One of the great difficulties with advertising is knowing whether it works, or not. An age old problem.
Of course Advertising sells....in the main (!) and it builds brands, but we just don't know why exactly and by how much. The ridiculous adage of "50% of my advertising doesn't work" now can be binned to history.
Sometimes you produce work that's good and it works, but at a lower level for some reason. You're really really proud of it, but it just doesn't spark. And sometimes you produce mediocre work which explodes. How many awards festivals have I been at to, where the great work fails and the stuff you thought was "okay", wins. A lot.
I remember the classic 1980 Arks Advertising campaign for 'Harp' beer by Frank Sheerin. "Sally O'Brien and the way she might look at you" as a case in point. Fairly innocuous stuff at the time, at least on paper and I'm sure that Frank would agree with that, but once broadcast, it exploded.
Huge success, huge brand impact, huge Harp drinkers for what was well, ordinary creativework - but cleary it wasn't ordinary to the consumer.
Advertising is an art not a science. Get over it.
All we, as advertising creators, can say, is that we learn from experience what tends to work and what doesn't.
Yes sure, we can measure it to a point through "pre" and "post" research awareness testing, both prompted and unprompted, by I'm not a fan of that at all. Worse still, the craze for research pre "concept testing" which is supposed to "fine tune" creative work, to make it 'better'. Yep, a futile attempt to make advertising a science.Largely of course, produced by researchers who've never worked in advertising agencies.
In fact, no creative person, worth their salt, should agree to let a pre-research group of men + women on the archetypal "Clapham Omnibus" tell you if your Ads are good or not. Either you're on it or you're not and no research should be allowed to change that. Have the confidence. Either you can do Ads or you can't.
Equally too, concepts that are "safe", work well in concept testing because they're more easily understood. I've no doubt campaigns that are ground breaking do badly, for exactly the same reason. They're hard to understand in research.
Do you think classic campaigns like "you've been tangoed!" would have researched well? Or how about going with Audi's "vorsprung durch technik" on a car commercial aimed at the British market? Not a chance.
So that's the problem. A continual strive to get Results. And as Agencies try to attempt to pretend to clients that they've found the holy grail through dubious metrics, is like selling snake oil. It's frankly, bollocks.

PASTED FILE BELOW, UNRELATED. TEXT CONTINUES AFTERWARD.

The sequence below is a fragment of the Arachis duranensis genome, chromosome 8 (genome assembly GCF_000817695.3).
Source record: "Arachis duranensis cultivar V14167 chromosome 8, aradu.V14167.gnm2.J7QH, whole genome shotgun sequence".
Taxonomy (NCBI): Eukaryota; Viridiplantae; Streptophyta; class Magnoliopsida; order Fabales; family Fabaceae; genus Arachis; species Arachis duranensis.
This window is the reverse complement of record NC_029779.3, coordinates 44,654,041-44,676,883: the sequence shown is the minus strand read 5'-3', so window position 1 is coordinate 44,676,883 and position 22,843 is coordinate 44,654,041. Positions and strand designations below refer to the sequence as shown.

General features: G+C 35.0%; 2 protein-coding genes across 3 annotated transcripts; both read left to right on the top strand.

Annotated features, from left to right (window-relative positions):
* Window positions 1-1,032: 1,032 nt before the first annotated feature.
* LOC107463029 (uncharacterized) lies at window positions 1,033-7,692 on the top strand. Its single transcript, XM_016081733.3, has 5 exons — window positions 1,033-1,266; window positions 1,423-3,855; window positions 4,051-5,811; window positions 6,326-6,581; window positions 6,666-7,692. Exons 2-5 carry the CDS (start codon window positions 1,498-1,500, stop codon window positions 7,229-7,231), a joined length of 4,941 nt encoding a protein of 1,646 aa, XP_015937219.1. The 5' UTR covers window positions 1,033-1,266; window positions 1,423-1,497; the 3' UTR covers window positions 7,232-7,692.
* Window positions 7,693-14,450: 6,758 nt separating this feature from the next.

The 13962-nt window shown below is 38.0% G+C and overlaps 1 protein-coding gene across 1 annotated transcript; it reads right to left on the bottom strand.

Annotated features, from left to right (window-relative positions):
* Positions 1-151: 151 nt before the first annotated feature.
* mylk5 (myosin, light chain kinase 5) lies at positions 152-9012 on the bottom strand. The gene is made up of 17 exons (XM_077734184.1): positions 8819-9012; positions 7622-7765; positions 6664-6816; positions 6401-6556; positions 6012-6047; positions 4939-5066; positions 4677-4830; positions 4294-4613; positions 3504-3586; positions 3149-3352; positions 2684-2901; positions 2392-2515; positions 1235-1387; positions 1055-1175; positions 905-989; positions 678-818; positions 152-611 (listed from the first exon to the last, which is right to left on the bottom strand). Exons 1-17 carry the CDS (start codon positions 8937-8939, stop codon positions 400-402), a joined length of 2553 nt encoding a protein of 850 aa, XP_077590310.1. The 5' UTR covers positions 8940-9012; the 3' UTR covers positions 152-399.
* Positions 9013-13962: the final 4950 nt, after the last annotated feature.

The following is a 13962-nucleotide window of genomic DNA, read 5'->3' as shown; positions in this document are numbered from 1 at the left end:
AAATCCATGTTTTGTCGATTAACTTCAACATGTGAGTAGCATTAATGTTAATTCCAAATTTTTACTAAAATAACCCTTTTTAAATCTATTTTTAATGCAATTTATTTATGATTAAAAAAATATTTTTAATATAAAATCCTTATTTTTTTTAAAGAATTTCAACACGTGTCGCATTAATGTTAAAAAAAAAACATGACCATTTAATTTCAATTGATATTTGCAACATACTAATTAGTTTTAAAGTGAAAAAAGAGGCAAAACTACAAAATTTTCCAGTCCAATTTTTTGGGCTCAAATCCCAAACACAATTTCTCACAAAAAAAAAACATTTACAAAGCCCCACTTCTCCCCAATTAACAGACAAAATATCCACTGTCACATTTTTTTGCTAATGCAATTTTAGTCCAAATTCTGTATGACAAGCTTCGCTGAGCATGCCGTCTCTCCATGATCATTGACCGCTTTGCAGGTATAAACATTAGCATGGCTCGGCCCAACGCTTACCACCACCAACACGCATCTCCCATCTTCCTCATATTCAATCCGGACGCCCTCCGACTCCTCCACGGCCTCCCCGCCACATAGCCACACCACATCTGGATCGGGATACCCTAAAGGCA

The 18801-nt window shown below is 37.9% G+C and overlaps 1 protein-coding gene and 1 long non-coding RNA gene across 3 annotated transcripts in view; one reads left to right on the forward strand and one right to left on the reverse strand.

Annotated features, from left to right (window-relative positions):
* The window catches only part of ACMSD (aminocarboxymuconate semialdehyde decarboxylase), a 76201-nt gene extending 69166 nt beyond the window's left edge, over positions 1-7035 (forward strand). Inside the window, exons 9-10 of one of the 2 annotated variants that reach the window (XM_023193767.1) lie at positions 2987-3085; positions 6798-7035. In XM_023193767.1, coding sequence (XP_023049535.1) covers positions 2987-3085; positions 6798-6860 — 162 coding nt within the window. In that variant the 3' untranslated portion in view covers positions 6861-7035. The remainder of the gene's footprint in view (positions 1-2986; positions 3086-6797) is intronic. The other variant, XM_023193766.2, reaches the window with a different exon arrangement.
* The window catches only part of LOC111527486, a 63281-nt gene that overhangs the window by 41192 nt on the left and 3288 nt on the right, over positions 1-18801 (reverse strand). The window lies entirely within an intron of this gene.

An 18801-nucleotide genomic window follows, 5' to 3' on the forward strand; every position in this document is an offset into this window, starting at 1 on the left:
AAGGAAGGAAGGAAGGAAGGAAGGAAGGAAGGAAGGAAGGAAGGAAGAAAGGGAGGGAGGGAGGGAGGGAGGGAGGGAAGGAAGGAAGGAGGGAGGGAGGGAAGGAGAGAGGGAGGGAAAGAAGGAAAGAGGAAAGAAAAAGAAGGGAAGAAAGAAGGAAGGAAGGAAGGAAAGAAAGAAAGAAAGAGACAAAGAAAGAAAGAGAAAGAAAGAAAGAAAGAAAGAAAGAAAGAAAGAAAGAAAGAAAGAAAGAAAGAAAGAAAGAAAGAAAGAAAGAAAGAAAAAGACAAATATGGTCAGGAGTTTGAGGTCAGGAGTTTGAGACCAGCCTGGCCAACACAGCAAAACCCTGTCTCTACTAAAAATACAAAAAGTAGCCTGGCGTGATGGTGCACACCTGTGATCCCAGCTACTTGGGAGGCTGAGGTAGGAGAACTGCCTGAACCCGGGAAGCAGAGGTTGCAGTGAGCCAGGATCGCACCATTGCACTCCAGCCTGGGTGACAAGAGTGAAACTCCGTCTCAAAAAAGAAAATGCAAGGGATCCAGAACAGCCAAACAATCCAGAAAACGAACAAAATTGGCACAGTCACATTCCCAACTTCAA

Measurements such as Media viewership is in some ways scientific but I do have this long standing burning feeling that the data is dubious. It's most certainly not regular enough, especially in the print area which accounts for nearly 50% of the spend. I mean a newspaper that promotes readership numbers based on 3 readers a copy? Not in my house anyway.
Online attractiveness to brands is of course, clearer measurement. It deals with this long-standing problem really well.
The numbers who click-thru, the now sophisticated analytics of website traffic, the ability to measure search keywords, the ultimate measure of numbers of online sales...all contribute to a medium that is replacing traditional.
I KNOW how many friends I have or that my campaign has generated on Facebook and so I KNOW when I post a message how many will see and by using influencer sites such as Klout, I KNOW if it's being re-posted and working. I can measure followers on Twitter, I know the impact on Pinterest and on and on it goes.
Communication now has a return on investment. A further blow to traditional media.
Worse news than that, is what happens when online media activity is sold based on sales instead of space?
If I have an Ad on a site, and say they say it's completely free until I sell a 100 books and then it's 2% of book sales? Or ticket sales or training course sales or clothing sales? Real hard to argue with that.
Would I not move more money online away from traditional media? Be sure of it.
And don't tell me you can't build brands online. Actually it's the great brand-leveller.
I happened to hear an interview on Sky with a senior Outdoor executive from JC Decaux, the big global player, who said he'd never heard of a brand being built online. What the?
What's Amazon if it's not a brand that has become the biggest bookseller in the world? What's Twitter? Mashable? Facebook? if they're not brands and brands that the world wants to be associated with, big time. The Huffington Post is not a brand?
One of the great things about the web is that it has allowed young, spotty idealists to compete with long established brands and throttle them, quickly. Bezos, Cashmore, Zuck, Jobs and Larry Page.
And do you know what, it's not even nearly there. A new land of brand opportunity of results driven communications.
Just what our clients have been looking for.
For nearly 100 years.